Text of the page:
‘Agnes Gray’: the toughness of being a governess | Present



Anne is the youngest of the Brontë sisters. He was born in 1820 in Thornton (Yorkshire). Between 1839 and 1845 she was a governess in various houses and her first novel, ‘Agnes Gray’, emerged from her experience in this work. In 1848, Anne’s second and last novel appeared, ‘The Tenant of Wildfell Hall’. Soon after, in May 1849, he died of tuberculosis in Scarborough.

‘Agnes Grey’ It was first published in London in December 1847 in a three-volume edition that included her sister Emily’s famous novel, ‘Wuthering Heights’, which we have already told you about in ‘A Book One Hour’. It is a delightful novel, ahead of its time. He talks mainly about education, bad education, the differences between social classes and, unfortunately, it seems that he talks about the present time.

Anne demarcates herself from the path followed by her sisters

As Tony López points out, Anne Brontë enters, with ‘Agnes Gray’ in 1847, in the field of the genre novel, more typical of the end of the century. In this way, Anne stands out from the path followed by her sisters and reaffirms her value and originality as an author. The novel, narrated in the first person, tells the story of Agnes Gray, a young woman belonging to a family in rural England who decides to become a governess to support her family financially.

Anne Brontë, in this work full of autobiographical elements, shows us in an exceptional way the difficulties faced by the governesses of the time, using all the experience accumulated during the years she dedicated to this profession when it comes to endowing her novel with the realism that it characterizes.

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The difficulties faced by governesses of the time

As Rosa Berros points out, Anne Brontë tries to show in ‘Agnes Gray’ the harshness of confronting children, usually rude and spoiled by parents who are excessively complacent and more willing to blame the governess for their whims than to confront them and show them discipline.

The pride of some classes that feel superior to the people who themselves entrust the education of their children and place respect for their surname and family above the respect that children should have for those who are in charge of their education, the often humiliating treatment that humble young people, when not manifestly poor, suffer from their rich and even noble employers, but with a much inferior training.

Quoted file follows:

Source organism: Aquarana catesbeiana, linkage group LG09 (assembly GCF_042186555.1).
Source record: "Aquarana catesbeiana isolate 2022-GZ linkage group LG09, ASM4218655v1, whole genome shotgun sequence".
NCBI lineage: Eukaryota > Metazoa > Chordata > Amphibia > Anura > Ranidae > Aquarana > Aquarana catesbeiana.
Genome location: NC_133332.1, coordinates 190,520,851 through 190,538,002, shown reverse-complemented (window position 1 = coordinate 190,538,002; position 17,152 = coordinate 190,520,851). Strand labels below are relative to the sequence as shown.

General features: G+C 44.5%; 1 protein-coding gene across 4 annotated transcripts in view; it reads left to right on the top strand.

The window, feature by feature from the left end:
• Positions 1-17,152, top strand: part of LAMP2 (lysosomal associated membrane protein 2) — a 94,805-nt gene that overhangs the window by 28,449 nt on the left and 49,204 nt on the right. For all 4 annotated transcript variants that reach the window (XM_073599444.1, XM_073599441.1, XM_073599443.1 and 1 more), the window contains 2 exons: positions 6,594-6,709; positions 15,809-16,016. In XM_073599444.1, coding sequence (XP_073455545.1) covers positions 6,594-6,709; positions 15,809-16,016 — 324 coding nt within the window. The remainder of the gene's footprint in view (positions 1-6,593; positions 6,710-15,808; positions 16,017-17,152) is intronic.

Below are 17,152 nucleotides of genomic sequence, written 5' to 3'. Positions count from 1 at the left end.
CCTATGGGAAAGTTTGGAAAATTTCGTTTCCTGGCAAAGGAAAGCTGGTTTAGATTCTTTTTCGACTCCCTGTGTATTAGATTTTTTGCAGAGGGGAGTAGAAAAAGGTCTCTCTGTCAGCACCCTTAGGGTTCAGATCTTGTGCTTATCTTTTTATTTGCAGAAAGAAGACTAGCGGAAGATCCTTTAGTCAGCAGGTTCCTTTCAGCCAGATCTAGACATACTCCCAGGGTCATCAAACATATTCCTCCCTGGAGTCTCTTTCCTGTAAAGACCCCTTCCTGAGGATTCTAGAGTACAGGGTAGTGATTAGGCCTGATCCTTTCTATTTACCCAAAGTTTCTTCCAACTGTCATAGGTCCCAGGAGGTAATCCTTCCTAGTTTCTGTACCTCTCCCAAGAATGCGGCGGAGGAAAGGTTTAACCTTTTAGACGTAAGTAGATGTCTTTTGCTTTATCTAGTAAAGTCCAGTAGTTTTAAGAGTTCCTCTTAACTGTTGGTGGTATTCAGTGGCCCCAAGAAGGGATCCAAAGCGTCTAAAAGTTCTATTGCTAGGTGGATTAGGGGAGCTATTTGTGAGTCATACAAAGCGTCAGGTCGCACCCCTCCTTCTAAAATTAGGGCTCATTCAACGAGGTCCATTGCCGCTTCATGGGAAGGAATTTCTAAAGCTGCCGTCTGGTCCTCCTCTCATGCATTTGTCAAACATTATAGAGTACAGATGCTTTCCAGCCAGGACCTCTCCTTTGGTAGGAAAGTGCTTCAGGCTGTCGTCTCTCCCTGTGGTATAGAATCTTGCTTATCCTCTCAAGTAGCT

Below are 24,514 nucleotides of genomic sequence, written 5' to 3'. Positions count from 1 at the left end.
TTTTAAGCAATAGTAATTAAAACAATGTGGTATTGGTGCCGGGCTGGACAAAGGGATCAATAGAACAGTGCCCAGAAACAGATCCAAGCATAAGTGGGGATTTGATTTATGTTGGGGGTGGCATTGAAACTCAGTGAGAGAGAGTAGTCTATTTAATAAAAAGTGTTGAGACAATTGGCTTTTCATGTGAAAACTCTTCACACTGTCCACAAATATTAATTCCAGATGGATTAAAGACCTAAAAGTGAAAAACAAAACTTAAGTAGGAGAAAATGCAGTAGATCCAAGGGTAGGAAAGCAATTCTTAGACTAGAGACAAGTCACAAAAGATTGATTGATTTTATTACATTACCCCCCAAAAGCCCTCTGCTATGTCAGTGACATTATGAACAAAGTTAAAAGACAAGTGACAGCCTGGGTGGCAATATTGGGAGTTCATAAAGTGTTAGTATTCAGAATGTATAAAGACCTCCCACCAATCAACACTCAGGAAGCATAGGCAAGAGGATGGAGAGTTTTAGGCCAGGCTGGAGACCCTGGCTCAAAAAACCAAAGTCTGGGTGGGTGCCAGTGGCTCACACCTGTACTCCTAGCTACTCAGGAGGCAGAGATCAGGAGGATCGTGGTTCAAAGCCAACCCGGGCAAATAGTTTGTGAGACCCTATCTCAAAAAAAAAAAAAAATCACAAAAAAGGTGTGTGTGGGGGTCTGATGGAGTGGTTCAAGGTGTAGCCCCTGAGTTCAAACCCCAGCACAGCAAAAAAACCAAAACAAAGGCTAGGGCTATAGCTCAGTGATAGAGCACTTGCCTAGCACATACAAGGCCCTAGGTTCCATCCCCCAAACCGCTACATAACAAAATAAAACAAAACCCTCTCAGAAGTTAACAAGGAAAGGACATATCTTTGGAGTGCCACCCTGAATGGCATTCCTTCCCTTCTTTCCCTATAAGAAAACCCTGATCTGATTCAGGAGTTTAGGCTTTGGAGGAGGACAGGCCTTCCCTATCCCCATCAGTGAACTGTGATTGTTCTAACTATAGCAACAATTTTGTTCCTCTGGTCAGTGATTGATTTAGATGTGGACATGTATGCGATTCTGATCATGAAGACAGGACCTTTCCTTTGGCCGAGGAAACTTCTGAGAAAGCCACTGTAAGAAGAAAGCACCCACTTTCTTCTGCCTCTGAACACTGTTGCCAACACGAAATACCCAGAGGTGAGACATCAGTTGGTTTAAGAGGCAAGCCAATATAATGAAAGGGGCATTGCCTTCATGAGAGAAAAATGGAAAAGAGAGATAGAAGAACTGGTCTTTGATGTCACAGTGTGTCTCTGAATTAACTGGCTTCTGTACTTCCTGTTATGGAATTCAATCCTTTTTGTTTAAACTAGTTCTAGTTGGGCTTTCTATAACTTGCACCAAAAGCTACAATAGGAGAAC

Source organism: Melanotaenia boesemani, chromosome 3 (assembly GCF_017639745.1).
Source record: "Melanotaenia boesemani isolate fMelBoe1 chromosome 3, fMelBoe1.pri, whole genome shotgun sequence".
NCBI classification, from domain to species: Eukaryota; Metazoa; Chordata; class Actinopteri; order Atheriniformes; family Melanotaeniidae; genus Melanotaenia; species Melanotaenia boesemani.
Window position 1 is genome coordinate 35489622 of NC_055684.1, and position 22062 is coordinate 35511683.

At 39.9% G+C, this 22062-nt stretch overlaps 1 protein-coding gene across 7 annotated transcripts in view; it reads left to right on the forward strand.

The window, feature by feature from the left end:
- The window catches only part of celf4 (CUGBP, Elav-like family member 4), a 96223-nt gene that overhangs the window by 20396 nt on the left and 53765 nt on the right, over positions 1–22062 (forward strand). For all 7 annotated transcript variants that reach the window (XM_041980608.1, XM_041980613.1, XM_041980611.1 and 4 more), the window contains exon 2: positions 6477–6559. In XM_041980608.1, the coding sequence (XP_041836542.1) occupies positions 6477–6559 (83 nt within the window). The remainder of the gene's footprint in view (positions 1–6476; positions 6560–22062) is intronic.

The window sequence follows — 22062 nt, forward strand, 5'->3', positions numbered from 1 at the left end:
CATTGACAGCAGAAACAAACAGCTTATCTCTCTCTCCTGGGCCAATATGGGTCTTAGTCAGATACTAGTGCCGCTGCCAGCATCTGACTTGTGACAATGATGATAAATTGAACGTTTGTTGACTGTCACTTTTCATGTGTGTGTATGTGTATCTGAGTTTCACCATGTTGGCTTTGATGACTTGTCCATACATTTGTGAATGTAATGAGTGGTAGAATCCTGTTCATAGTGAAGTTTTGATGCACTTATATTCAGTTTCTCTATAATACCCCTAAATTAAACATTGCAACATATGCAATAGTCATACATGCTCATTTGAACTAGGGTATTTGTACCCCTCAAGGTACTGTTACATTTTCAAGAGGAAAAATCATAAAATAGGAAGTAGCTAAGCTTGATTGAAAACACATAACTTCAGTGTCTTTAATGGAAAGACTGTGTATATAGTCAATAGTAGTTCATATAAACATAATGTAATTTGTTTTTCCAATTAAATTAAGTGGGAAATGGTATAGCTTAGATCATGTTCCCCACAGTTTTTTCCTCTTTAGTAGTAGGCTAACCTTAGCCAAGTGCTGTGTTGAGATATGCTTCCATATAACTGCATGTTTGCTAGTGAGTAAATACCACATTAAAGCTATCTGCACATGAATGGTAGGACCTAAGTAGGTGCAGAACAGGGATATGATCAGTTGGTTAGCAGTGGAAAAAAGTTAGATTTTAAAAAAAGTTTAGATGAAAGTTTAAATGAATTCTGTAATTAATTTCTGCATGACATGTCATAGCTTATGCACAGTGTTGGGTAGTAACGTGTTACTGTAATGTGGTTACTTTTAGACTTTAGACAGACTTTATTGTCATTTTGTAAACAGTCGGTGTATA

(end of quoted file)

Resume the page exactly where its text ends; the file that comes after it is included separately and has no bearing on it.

Possibly, one of the great differences between ‘Agnes Gray’ and other governess novels is the will of the protagonist to become a governess and to make this a means for her fulfillment as a person and this is what makes, despite After your first failure and all the humiliations you have to go through, persist in your efforts.

Agnes sees her dreams and wishes fulfilled, at the same time that she materializes some of Anne’s. What Anne and her sisters did not achieve when they saw their plans to open their own school frustrated that would free them from working for others, Agnes manages to materialize.

Precariousness, social status, feminism or the role of women

The youngest and least known of the Brontë sisters, Anne, managed to masterfully reflect in her first novel in the mid-nineteenth century such current themes as precariousness, social status, feminism and the role of women, morality and internal struggle to find one’s place in society.

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The characters he meets, the spoiled and cruel children, and the justification that their parents make of them, oblivious to the world and the poverty that surrounds privileged families; her internal struggle for the lack of belonging: too educated to relate to the serfdom, but an employee after all who cannot freely interact with the family either. His questions of the moral and the society of the Victorian era make it possible for us to find an identification and a current validity of his story in the XXI century.

As noted in the La Rioja Library blog, it is surprising that ‘Agnes Gray’ is so little known when it is at the level of ‘Jane Eyre’ and ‘Wuthering Heights’. ‘Agnes Gray’ is an essential work to discover another aspect of the lives of women and children in the 19th century, as well as to identify the styles of each of the Brontë sisters.

The union between the Brontë sisters led to them doing many things together, such as planning to start a school or write poems that they would later present under the male pseudonyms of Currer, Ellis, and Acton Bell.

Charlotte’s ‘Jane Eyre’ met popularity. Emily’s ‘Wuthering Heights’ was practically anatemized. ‘Agnes Gray’ was accepted, but Anne’s second novel, ‘The Tenant of Wildfell Hall’, was very frowned upon as it talks about something taboo then: gender violence.

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George Holan

George Holan is chief editor at Plainsmen Post and has articles published in many notable publications in the last decade.

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